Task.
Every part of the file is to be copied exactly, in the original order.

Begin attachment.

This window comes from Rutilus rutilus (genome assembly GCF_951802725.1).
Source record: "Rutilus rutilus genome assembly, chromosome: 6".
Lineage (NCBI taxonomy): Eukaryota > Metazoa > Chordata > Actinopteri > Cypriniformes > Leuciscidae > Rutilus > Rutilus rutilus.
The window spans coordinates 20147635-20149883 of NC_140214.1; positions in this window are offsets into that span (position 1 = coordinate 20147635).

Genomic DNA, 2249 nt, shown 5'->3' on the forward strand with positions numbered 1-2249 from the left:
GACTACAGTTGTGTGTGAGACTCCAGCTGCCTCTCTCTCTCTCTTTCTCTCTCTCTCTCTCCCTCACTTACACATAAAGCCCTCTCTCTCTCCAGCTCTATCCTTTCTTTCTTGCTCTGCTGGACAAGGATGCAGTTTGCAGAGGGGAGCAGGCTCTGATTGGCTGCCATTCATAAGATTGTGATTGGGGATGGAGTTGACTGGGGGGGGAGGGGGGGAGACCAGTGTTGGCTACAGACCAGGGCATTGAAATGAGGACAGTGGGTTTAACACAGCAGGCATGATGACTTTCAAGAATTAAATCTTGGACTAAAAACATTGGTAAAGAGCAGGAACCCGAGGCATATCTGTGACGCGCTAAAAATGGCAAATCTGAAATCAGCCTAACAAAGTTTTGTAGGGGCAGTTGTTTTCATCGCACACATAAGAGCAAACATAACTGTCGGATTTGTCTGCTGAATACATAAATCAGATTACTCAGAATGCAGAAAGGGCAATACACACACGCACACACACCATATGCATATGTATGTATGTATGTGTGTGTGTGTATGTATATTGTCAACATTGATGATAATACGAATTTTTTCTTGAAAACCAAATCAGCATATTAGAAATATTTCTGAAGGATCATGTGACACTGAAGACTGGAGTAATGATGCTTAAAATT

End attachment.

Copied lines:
This window comes from Rutilus rutilus (genome assembly GCF_951802725.1).
Source record: "Rutilus rutilus genome assembly, chromosome: 6".
Lineage (NCBI taxonomy): Eukaryota > Metazoa > Chordata > Actinopteri > Cypriniformes > Leuciscidae > Rutilus > Rutilus rutilus.
The window spans coordinates 20147635-20149883 of NC_140214.1; positions in this window are offsets into that span (position 1 = coordinate 20147635).

Genomic DNA, 2249 nt, shown 5'->3' on the forward strand with positions numbered 1-2249 from the left:
GACTACAGTTGTGTGTGAGACTCCAGCTGCCTCTCTCTCTCTCTTTCTCTCTCTCTCTCTCCCTCACTTACACATAAAGCCCTCTCTCTCTCCAGCTCTATCCTTTCTTTCTTGCTCTGCTGGACAAGGATGCAGTTTGCAGAGGGGAGCAGGCTCTGATTGGCTGCCATTCATAAGATTGTGATTGGGGATGGAGTTGACTGGGGGGGGAGGGGGGGAGACCAGTGTTGGCTACAGACCAGGGCATTGAAATGAGGACAGTGGGTTTAACACAGCAGGCATGATGACTTTCAAGAATTAAATCTTGGACTAAAAACATTGGTAAAGAGCAGGAACCCGAGGCATATCTGTGACGCGCTAAAAATGGCAAATCTGAAATCAGCCTAACAAAGTTTTGTAGGGGCAGTTGTTTTCATCGCACACATAAGAGCAAACATAACTGTCGGATTTGTCTGCTGAATACATAAATCAGATTACTCAGAATGCAGAAAGGGCAATACACACACGCACACACACCATATGCATATGTATGTATGTATGTGTGTGTGTGTATGTATATTGTCAACATTGATGATAATACGAATTTTTTCTTGAAAACCAAATCAGCATATTAGAAATATTTCTGAAGGATCATGTGACACTGAAGACTGGAGTAATGATGCTTAAAATT